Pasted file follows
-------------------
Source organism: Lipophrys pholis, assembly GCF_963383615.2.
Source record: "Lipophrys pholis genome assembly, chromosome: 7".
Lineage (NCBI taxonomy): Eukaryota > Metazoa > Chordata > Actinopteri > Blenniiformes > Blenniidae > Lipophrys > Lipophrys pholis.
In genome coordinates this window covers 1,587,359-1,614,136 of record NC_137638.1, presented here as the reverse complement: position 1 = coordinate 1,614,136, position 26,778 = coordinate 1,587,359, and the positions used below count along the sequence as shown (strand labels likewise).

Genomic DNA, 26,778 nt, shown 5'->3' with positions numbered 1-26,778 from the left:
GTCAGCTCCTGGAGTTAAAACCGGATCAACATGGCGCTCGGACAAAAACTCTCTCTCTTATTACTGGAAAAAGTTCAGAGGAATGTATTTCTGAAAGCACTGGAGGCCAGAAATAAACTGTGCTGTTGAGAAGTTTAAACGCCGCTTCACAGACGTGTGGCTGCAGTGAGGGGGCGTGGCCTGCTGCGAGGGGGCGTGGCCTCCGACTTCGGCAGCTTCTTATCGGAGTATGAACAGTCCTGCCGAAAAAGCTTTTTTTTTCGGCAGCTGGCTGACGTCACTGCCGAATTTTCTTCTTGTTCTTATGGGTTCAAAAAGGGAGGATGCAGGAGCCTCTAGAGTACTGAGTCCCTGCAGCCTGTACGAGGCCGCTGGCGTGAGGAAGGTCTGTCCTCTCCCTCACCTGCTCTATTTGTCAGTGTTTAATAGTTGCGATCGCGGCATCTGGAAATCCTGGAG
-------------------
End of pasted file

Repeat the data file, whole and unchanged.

Source organism: Lipophrys pholis, assembly GCF_963383615.2.
Source record: "Lipophrys pholis genome assembly, chromosome: 7".
Lineage (NCBI taxonomy): Eukaryota > Metazoa > Chordata > Actinopteri > Blenniiformes > Blenniidae > Lipophrys > Lipophrys pholis.
In genome coordinates this window covers 1,587,359-1,614,136 of record NC_137638.1, presented here as the reverse complement: position 1 = coordinate 1,614,136, position 26,778 = coordinate 1,587,359, and the positions used below count along the sequence as shown (strand labels likewise).

Genomic DNA, 26,778 nt, shown 5'->3' with positions numbered 1-26,778 from the left:
GTCAGCTCCTGGAGTTAAAACCGGATCAACATGGCGCTCGGACAAAAACTCTCTCTCTTATTACTGGAAAAAGTTCAGAGGAATGTATTTCTGAAAGCACTGGAGGCCAGAAATAAACTGTGCTGTTGAGAAGTTTAAACGCCGCTTCACAGACGTGTGGCTGCAGTGAGGGGGCGTGGCCTGCTGCGAGGGGGCGTGGCCTCCGACTTCGGCAGCTTCTTATCGGAGTATGAACAGTCCTGCCGAAAAAGCTTTTTTTTTCGGCAGCTGGCTGACGTCACTGCCGAATTTTCTTCTTGTTCTTATGGGTTCAAAAAGGGAGGATGCAGGAGCCTCTAGAGTACTGAGTCCCTGCAGCCTGTACGAGGCCGCTGGCGTGAGGAAGGTCTGTCCTCTCCCTCACCTGCTCTATTTGTCAGTGTTTAATAGTTGCGATCGCGGCATCTGGAAATCCTGGAG